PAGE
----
Discipline: Biological Sciences
Subcategory: Cell and Molecular Biology
Hannah TM Contreras - Wellesley College/ MIT
Co-Author(s): Albert Shieh, Department of Medicine, University of California, Los Angeles; Christina Ma, David Geffen School of Medicine; Rene F. Chun, Department of Orthopaedic Surgery, University of California, Los Angeles; Sten Witzel, Department of Orthopaedic Surgery, University of California, Los Angeles; Jonas Wittwer-Schegg, DSM Nutritional Products; Leon Swinkels, Future Diagnostics; Tonnie Huijs, Future Diagnostics; Martin Hewison, Institute of Metabolism and Systems Research, The University of Birmingham; John S. Adams, Department of Medicine, University of California, Los Angeles
Statement of the Problem/Background:
Vitamin D deficiency (25-hydroxyvitamin D [25D] <20 ng/ml) disproportionately affects non-Caucasian individuals. Controversy persists over: 1) how to best restore low 25D levels; and 2) how to best define vitamin D status (total [protein-bound + free] vs. free 25D). Research Question/Hypothesis: The research was designed to: 1) compare the effects of D3 vs. 25D3 on circulating levels of total and free 25D in a multi-ethnic cohort of healthy adults; and 2) determine if change in total or free 25D is more strongly associated with change in PTH, a marker of vitamin D bioactivity. Research Design/Methods Used in the Investigation: Study participants were randomized in blocks of four, stratified by race/ethnicity, to either D3 (60 mcg [2,400 IU]/day) or 25D3 (20 mcg/day) for 16 weeks. Expected D3 and 25D3 content was confirmed by liquid chromatography-mass spectrometry (LC/MS/MS) (Heartland Assays). Serum measurements included total 25D; free 25D; total 1,25-dihydroxyvitamin D (1,25D); calcium; and intact parathyroid hormone (PTH). Results/Summary of the Investigation: Baseline total (16.2 + 3.7 vs. 17.0 + 2.5 ng/ml, p=0.4) and free (4.2 + 0.8 vs. 4.7 + 1.0 pg/ml, p=0.2) 25D were similar between D3 and 25D3 groups. Increases in total (+25.5 ng/ml vs. +13.8 ng/ml, p=0.001) and free (+6.6 pg/ml vs. +3.5 pg/ml, p=0.03) 25D were greater with 25D3 than D3. By 4 weeks, 87.5% of 25D3 participants had total 25D levels >30 ng/ml, compared to 23.1% of D3 participants (p=0.001). These trends were true regardless of race/ethnicity. Longitudinal change in PTH was similarly associated with both total (p=0.01) and free 25D (p=0.04).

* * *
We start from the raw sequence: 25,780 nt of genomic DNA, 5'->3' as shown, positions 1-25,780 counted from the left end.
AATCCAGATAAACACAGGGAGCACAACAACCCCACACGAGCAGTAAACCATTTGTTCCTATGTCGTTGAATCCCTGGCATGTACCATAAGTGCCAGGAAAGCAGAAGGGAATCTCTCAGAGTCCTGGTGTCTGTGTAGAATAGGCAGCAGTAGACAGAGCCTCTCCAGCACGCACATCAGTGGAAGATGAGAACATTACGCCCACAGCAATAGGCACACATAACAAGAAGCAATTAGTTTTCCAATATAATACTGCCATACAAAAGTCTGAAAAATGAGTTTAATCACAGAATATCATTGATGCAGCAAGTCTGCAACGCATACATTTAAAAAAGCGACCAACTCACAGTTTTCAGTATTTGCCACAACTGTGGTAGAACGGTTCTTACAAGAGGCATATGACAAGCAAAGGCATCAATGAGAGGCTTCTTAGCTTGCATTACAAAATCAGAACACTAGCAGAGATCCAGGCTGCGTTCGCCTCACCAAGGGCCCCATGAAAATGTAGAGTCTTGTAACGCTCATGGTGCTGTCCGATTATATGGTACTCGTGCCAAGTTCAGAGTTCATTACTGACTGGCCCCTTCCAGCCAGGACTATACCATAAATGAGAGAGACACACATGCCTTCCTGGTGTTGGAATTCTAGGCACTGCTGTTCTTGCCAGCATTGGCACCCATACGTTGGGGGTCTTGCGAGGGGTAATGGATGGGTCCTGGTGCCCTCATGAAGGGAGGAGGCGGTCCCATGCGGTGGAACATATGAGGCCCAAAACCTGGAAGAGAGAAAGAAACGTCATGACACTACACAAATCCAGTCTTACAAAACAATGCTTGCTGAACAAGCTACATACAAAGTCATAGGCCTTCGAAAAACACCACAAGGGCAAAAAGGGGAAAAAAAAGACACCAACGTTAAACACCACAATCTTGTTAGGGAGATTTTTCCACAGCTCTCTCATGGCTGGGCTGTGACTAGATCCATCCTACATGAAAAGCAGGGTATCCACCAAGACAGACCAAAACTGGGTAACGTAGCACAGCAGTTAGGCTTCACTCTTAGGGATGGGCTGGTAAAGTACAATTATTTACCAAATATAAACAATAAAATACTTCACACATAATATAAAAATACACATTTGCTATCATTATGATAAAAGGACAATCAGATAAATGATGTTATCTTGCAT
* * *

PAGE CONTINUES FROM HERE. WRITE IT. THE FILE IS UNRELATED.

Interpretation/Conclusion of Investigation:
25D3 increased total and free 25D levels were more rapidly and robustly associated with change than D3, regardless of ethnicity. Free 25D mirrored but was not more strongly associated with change in PTH than total 25D.
Funder Acknowledgement(s): 1) NIH/National Center for Advancing Translational Science (NCATS) UCLA CTSI Grant Number UL1TR000124; 2) National Institute of Arthritis and Musculoskeletal and Skin Diseases awards R01AR063910 and P50 AR063020; and 3) UCLA Specialty Training and Advanced Research (STAR) Program.
Faculty Advisor: John S. Adams, email@example.com
Role: Data input and analysis